Between the Lines: Building on Lies, Trump’s Plans for Mexico

I'm building a wall, okay? I'm building a wall. I am going to do very well with the Hispanics, the Mexicans. — Donald Trump on CNN June, 2016.
I'm building a wall, okay? I'm building a wall. I am going to do very well with the Hispanics, the Mexicans. — Donald Trump on CNN June, 2016.

This morning I somehow ended up in the scant “positions” section of Republican presidential candidate Donald Trump’s campaign website on the “Pay for the Wall” page, hoping to settle in my mind once and for all exactly how The Donald proposes to get our neighbor to the south to foot the $5-$10 billion bill for a structure that’s financially and geographically infeasible — not to mention ineffective.

What I found was an argument so incoherent, it actually surprised me.

In a memo to the Washington Post in April outlining his wall plans, Trump cited Section 326 of the Patriot Act — the “know your customer” provision — which compels financial institutions to demand identity documents before opening accounts or conducting financial transactions. Trump says the law authorizes the executive branch to issue detailed regulations on the subject, found at 31 CFR 130.120-121.

So, Trump will attempt to halt money transfers, green cards and work visas to Mexico, close the border, and cut aid to the country unless Mexican officials agree to build the wall. “It’s an easy decision for Mexico,” Trump wrote. “Make a one-time payment of $5-$10 billion to ensure that $24 billion continues to flow into their country year after year.”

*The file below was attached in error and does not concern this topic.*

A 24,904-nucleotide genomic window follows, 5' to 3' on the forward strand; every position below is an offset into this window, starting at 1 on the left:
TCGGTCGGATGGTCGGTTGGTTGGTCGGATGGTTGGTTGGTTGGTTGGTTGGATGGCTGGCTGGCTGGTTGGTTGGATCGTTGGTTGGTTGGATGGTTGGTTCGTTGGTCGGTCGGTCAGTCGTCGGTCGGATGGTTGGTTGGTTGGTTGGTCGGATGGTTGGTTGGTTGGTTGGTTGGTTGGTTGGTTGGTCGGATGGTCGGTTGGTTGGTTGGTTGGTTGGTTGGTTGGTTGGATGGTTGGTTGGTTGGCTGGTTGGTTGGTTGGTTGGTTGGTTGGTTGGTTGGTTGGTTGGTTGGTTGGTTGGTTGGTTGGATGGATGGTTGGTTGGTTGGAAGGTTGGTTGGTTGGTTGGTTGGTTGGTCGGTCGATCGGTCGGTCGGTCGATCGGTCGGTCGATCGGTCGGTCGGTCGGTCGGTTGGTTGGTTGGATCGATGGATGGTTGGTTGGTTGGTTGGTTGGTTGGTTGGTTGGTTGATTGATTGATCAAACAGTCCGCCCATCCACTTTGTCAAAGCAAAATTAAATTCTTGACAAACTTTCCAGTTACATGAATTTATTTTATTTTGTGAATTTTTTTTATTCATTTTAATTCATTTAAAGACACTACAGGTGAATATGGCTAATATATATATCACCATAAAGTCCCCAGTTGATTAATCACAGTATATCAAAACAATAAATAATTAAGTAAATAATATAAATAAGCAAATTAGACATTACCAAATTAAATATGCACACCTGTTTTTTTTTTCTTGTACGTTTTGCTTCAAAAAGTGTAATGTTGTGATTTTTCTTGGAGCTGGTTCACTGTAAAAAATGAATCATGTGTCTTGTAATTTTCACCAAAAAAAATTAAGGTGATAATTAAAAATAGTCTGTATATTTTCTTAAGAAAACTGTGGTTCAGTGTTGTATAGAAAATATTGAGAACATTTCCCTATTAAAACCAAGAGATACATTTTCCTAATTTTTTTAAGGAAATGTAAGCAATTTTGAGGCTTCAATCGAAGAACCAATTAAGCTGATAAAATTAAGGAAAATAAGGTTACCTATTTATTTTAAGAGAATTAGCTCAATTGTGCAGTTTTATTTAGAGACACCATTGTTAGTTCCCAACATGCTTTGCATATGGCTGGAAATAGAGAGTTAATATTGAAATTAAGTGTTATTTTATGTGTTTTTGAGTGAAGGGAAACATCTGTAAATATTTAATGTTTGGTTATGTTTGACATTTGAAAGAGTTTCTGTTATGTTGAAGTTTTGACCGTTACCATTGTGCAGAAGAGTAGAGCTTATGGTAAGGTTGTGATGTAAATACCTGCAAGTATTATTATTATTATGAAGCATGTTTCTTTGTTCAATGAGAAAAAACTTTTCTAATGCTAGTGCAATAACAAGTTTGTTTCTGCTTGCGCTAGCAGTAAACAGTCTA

This puzzling introduction — which seems to be an attempt to justify the plan of action that follows — is remarkable not only for its incoherence, but also for the fact that the twice-mentioned 31 CFR 130 does not exist. The regulation Trump’s people were trying to refer to is 31 CFR 103.121, presumably, but even this is incorrect. That regulation was re-issued years ago as 31 CFR 1020.220.

I was not the first person to spot the error. It was pointed out by multiple sources months ago — including in the National Review’s expert debunking of the plan from a true conservative’s perspective — yet the web page remains unchanged.

This error points to more than just an innocent typo. Between the laziness of the research, the incoherence of the argument, and the fact that setting the record straight seemed unimportant to the Trump campaign, we’re left with the realization that the justification for building the wall simply doesn’t matter as much as actually building it. And doing something without actually having a reasonable justification is the definition of insane. In this case, it’s also hateful and a waste of the American taxpayer’s money.

It’s probably not a revelation to anyone that Trump’s view on this is a tad simplistic. The topography of the 1,954-mile-long border area is rugged, and in many places a contiguous wall just wouldn’t work. On top of that, the wall plan would involve seizing property from private ranchers. Even many Trump supporters — like Texas Governor Rick Perry— doubt that the wall is feasible.

“It’s a wall, but it’s a technological wall, it’s a digital wall,” said Perry, quoted in The Atlantic last month. “There are some that hear this is going to be 1,200 miles from Brownsville to El Paso, 30-foot high, and listen, I know you can’t do that.”

I would argue that Trump’s wall is a mental one, and that it’s already been built. He’s laid bare the American faultlines that have been just barely below the surface for so long.

When it comes to the actual, physical wall, Trump either has no idea what he’s doing, or he’s lying. Maybe he knows that the wall isn’t a reasonable idea. Yet I wouldn’t put it by him to try and build it anyway, should he be elected, if for no other reason than to put nay-sayers like me in my place.

Because he’s got a lot to prove to the world.

Peter Vancini can be contacted at

Author: Peter Vancini

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